Kevlar stress crack help

Hi all, brand new user online here.

We purchased a souris river quetico canoe this spring. Have spent many wonderful days tripping with it this summer. Unfortunately on our latest trip we were running some river rapids and had a bad run in with a rock and damaged our beautiful new canoe.

I’m a complete novice when it comes to canoe repair. I’ve read some of the repair advice that souris river has on their site, but I’m just not sure what kind of repair is needed here.

It may be too difficult to tell just from pictures, but I’m hoping for some advice on what needs doing.

Option 1 - sand down and reapply new epoxy resin over the damaged area. Revarnish and polish to make it look pretty.

Option 2 - sand down and apply fibreglass patch to outside with epoxy and then varnish.

Option 3 - apply Kevlar patch to inside, fibreglass patch to outside and varnish.

Option 4 - bring it to someone who knows what they’re doing a pay them to fix it.

The canoe holds water and still feels pretty sturdy in that area. I don’t know how intense a repair it needs.

Any advice would be appreciated.

I’m not seeing any torn or cut kevlar. It really seems to be mostly cosmetic looking at the photos. I think the epoxy is scratched and stressed a bit. It’s my understanding that Souris River uses a thermo cure epoxy. There is no varnish. Therefore a repair would be some light sanding and followed by a light coat of epoxy. It’s never going to look new but it can be made to look less obvious. I see no need for a patch since the kevlar is intact.

Thanks for the response. I think I will have a go at sanding and epoxy.

Just make sure not to use coarse abrasives. Lean toward fine and wet sand.

Aramid fiber (of which Kevlar is a variety) has extremely high tensile strength. One of its weak points is that it does not take up resin and bind into the resin matrix nearly as well as most other fibers such as fiberglass. So a strong impact will often result in the fibers not tearing, but disassociating from the resin matrix. That is what causes the little white lines.

The fibers are still intact but strength has been compromised to at least some extent because of this disassociation. How much is hard to say. You can try applying some epoxy but I don’t think it will completely eliminate the visible damage. I would push in firmly on this area and determine whether it has any more “give” than other areas on the hull. If it does or if it feels at all soft I would patch the interior, which won’t show. You could use either fiberglass (more cosmetic) or aramid cloth for that purpose. Aramid would have a bit better tensile strength than fiberglass and would be a little lighter, but for an interior patch the difference would not amount to much.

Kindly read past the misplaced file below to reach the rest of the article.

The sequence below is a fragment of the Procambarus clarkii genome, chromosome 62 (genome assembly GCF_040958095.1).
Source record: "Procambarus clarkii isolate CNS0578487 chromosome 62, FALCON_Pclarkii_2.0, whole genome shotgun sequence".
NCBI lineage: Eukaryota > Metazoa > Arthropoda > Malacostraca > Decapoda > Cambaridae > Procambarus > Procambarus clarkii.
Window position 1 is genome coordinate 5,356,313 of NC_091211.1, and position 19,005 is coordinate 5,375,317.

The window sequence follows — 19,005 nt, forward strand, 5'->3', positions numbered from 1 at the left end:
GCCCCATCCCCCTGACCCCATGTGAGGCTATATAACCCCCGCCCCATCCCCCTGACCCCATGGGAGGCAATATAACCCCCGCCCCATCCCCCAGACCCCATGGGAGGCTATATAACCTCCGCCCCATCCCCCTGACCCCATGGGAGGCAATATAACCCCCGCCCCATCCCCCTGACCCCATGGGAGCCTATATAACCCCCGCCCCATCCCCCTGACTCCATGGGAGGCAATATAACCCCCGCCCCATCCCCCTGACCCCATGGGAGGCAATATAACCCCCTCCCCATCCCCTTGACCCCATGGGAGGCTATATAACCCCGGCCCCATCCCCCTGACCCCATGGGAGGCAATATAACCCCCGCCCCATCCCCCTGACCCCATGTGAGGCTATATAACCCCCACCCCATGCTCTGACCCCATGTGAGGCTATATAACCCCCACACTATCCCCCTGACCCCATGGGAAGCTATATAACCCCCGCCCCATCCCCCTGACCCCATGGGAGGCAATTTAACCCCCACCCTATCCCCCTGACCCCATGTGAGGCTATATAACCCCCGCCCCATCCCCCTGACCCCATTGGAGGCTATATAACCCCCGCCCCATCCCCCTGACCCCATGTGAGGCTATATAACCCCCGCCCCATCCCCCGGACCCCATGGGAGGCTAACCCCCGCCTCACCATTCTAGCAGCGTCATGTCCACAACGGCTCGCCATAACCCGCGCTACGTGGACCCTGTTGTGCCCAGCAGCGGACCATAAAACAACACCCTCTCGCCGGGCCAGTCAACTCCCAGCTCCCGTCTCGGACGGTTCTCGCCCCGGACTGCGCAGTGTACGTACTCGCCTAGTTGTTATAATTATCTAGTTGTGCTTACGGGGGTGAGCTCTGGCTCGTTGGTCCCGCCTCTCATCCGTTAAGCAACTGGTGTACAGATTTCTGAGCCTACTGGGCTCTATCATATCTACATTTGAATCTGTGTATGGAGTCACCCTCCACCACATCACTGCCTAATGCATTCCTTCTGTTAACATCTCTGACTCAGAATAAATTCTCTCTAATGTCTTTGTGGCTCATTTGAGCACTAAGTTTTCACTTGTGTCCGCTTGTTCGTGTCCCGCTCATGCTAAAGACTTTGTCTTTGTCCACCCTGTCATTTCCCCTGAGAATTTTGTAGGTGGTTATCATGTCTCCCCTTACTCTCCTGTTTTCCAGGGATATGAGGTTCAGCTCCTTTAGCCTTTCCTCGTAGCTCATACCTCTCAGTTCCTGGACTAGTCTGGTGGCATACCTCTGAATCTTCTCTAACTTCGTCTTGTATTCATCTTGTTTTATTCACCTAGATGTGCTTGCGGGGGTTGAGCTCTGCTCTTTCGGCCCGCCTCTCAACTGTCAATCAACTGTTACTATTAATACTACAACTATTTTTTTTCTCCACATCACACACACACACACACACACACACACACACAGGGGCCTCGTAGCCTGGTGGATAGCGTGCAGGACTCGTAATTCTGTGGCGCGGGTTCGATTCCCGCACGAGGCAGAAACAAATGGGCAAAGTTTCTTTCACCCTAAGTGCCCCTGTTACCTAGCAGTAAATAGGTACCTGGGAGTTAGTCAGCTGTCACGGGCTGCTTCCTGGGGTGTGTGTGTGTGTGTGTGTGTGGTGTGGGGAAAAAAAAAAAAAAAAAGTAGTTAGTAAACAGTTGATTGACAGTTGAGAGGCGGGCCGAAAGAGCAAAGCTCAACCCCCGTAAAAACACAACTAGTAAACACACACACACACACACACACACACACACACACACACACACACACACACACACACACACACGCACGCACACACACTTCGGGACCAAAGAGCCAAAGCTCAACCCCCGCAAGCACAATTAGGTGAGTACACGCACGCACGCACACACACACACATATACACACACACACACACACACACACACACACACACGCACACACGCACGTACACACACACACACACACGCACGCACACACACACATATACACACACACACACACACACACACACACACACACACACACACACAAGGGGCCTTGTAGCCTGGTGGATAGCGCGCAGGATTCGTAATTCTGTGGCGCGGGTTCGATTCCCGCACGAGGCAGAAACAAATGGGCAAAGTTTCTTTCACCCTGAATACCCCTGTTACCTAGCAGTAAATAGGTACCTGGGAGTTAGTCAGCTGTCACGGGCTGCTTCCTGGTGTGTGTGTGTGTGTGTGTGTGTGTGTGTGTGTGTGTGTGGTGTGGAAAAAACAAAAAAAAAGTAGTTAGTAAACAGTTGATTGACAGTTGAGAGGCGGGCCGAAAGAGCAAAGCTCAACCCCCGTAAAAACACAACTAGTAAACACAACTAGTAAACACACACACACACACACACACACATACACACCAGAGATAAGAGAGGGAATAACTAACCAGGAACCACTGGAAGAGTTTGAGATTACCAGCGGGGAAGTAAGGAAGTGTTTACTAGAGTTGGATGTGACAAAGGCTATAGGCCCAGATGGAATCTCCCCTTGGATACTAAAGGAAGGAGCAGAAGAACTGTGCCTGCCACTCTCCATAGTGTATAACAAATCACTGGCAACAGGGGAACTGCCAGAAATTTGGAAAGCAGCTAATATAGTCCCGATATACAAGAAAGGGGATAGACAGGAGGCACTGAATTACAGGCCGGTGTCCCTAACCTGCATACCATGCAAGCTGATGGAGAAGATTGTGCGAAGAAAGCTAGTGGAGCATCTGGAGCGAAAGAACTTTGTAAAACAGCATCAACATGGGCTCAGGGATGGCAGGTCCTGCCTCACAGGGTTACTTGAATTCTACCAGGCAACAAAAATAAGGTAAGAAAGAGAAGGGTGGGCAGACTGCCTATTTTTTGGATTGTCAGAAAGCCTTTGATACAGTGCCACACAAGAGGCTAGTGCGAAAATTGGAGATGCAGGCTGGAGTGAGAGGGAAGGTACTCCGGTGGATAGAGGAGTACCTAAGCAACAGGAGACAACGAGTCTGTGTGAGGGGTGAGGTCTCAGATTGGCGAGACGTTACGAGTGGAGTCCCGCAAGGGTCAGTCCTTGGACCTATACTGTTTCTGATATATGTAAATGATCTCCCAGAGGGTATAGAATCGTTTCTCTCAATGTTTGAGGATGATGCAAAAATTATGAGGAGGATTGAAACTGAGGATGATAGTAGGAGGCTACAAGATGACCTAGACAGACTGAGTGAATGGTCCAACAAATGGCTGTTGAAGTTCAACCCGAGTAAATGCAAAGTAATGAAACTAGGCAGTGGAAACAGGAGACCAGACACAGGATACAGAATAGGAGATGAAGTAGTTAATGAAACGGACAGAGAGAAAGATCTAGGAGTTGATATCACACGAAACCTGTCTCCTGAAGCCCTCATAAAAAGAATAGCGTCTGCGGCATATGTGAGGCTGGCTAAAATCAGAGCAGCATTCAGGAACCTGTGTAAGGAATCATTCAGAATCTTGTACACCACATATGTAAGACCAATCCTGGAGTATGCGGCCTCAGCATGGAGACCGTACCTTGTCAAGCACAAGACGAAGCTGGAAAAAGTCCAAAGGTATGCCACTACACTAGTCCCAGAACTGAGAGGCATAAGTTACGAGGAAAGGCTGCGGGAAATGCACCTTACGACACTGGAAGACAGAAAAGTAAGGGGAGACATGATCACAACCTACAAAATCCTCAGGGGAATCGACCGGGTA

If that portion of the canoe feels as solid as the remainder and there is little or no visible evidence of damage on the interior, I would not patch it.


If there is any real damage it is most likely a crack in the epoxy and not the cloth.

To judge that would from a look inside. Epoxy is more likely to explode and not implode.

Be sure to check it and not make just surficial repairs. Just repairing the outside will make a weak spot that is more prone to flex. That flex will cause it to keep cracking the epoxy.

The inside would be best filled with several thin coats of epoxy (outside too) rather than one thick coat. After it is filled make sure it cures through and check to see if it flexes more than elsewhere.

If it does add a piece of something like Nida-core on the inside. That is the foam used on the floor of most Kevlar canoes.

I had similar looking damage on a composite canoe that had a branch fall on it; felt solid enough but had obviously been compromised. It likely didn’t even need repair but I was lucky to find a local amateur canoe builder who gifted me some of his epoxy and hardener and a piece of aramid cloth. So I patched it on the inside and brushed on a little epoxy on the outside. Not perfect but fine by me. If you don’t have someone close by to give you an opinion, there is a very helpful Canoe Outfitting & Repair group on FB.


I picked up some epoxy and hardener earlier today. Did some light wet-sanding and a couple thin coats of epoxy on the outside over the course of the day. I’m pretty happy with the way it looks (not perfect, but much improved). I’ve attached an updated picture for comparison.

It feels very good the way it is, but just as an insurance policy I think I’ll throw a patch of fibreglass on the inside, since I’ve got the epoxy already. Maybe it’s not necessary, but can’t hurt either.

Thanks for the advice and help everyone. Much appreciated!


I’d more than likely stiffen the inside if it feels any softer than opposite side of the hull in same spot.

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